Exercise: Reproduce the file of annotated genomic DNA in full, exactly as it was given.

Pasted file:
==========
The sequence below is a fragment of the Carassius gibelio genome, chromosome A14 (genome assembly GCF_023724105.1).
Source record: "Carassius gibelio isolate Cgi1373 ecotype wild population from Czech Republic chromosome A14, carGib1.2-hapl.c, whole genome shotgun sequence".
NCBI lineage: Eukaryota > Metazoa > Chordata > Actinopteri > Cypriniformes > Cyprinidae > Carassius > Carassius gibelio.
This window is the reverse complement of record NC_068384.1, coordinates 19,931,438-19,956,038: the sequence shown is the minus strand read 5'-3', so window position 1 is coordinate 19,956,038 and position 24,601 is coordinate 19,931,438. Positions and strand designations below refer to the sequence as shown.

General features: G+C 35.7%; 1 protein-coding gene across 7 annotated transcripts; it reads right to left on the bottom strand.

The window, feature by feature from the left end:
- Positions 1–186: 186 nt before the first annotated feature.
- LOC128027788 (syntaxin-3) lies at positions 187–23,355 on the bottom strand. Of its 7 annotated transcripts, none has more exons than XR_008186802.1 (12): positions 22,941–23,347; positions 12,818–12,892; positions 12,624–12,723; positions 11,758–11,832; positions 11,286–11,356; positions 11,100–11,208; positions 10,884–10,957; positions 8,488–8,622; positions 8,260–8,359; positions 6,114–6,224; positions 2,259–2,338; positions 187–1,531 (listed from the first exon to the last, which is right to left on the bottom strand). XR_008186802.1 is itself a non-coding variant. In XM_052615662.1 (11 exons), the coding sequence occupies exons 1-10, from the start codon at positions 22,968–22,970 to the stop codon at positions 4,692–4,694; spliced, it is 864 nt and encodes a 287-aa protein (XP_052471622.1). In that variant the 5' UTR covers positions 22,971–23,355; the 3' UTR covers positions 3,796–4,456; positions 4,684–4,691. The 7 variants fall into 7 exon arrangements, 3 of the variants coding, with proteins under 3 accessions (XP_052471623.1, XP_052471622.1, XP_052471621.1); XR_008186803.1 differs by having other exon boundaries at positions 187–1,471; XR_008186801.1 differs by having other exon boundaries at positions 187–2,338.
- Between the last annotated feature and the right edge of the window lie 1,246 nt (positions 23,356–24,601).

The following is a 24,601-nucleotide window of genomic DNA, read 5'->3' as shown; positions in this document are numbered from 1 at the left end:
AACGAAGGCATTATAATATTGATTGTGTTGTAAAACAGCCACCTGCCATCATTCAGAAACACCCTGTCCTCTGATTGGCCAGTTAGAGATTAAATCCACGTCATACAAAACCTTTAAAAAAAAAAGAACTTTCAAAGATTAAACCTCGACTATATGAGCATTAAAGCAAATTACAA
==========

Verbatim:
The sequence below is a fragment of the Carassius gibelio genome, chromosome A14 (genome assembly GCF_023724105.1).
Source record: "Carassius gibelio isolate Cgi1373 ecotype wild population from Czech Republic chromosome A14, carGib1.2-hapl.c, whole genome shotgun sequence".
NCBI lineage: Eukaryota > Metazoa > Chordata > Actinopteri > Cypriniformes > Cyprinidae > Carassius > Carassius gibelio.
This window is the reverse complement of record NC_068384.1, coordinates 19,931,438-19,956,038: the sequence shown is the minus strand read 5'-3', so window position 1 is coordinate 19,956,038 and position 24,601 is coordinate 19,931,438. Positions and strand designations below refer to the sequence as shown.

General features: G+C 35.7%; 1 protein-coding gene across 7 annotated transcripts; it reads right to left on the bottom strand.

The window, feature by feature from the left end:
- Positions 1–186: 186 nt before the first annotated feature.
- LOC128027788 (syntaxin-3) lies at positions 187–23,355 on the bottom strand. Of its 7 annotated transcripts, none has more exons than XR_008186802.1 (12): positions 22,941–23,347; positions 12,818–12,892; positions 12,624–12,723; positions 11,758–11,832; positions 11,286–11,356; positions 11,100–11,208; positions 10,884–10,957; positions 8,488–8,622; positions 8,260–8,359; positions 6,114–6,224; positions 2,259–2,338; positions 187–1,531 (listed from the first exon to the last, which is right to left on the bottom strand). XR_008186802.1 is itself a non-coding variant. In XM_052615662.1 (11 exons), the coding sequence occupies exons 1-10, from the start codon at positions 22,968–22,970 to the stop codon at positions 4,692–4,694; spliced, it is 864 nt and encodes a 287-aa protein (XP_052471622.1). In that variant the 5' UTR covers positions 22,971–23,355; the 3' UTR covers positions 3,796–4,456; positions 4,684–4,691. The 7 variants fall into 7 exon arrangements, 3 of the variants coding, with proteins under 3 accessions (XP_052471623.1, XP_052471622.1, XP_052471621.1); XR_008186803.1 differs by having other exon boundaries at positions 187–1,471; XR_008186801.1 differs by having other exon boundaries at positions 187–2,338.
- Between the last annotated feature and the right edge of the window lie 1,246 nt (positions 23,356–24,601).

The following is a 24,601-nucleotide window of genomic DNA, read 5'->3' as shown; positions in this document are numbered from 1 at the left end:
AACGAAGGCATTATAATATTGATTGTGTTGTAAAACAGCCACCTGCCATCATTCAGAAACACCCTGTCCTCTGATTGGCCAGTTAGAGATTAAATCCACGTCATACAAAACCTTTAAAAAAAAAAGAACTTTCAAAGATTAAACCTCGACTATATGAGCATTAAAGCAAATTACAA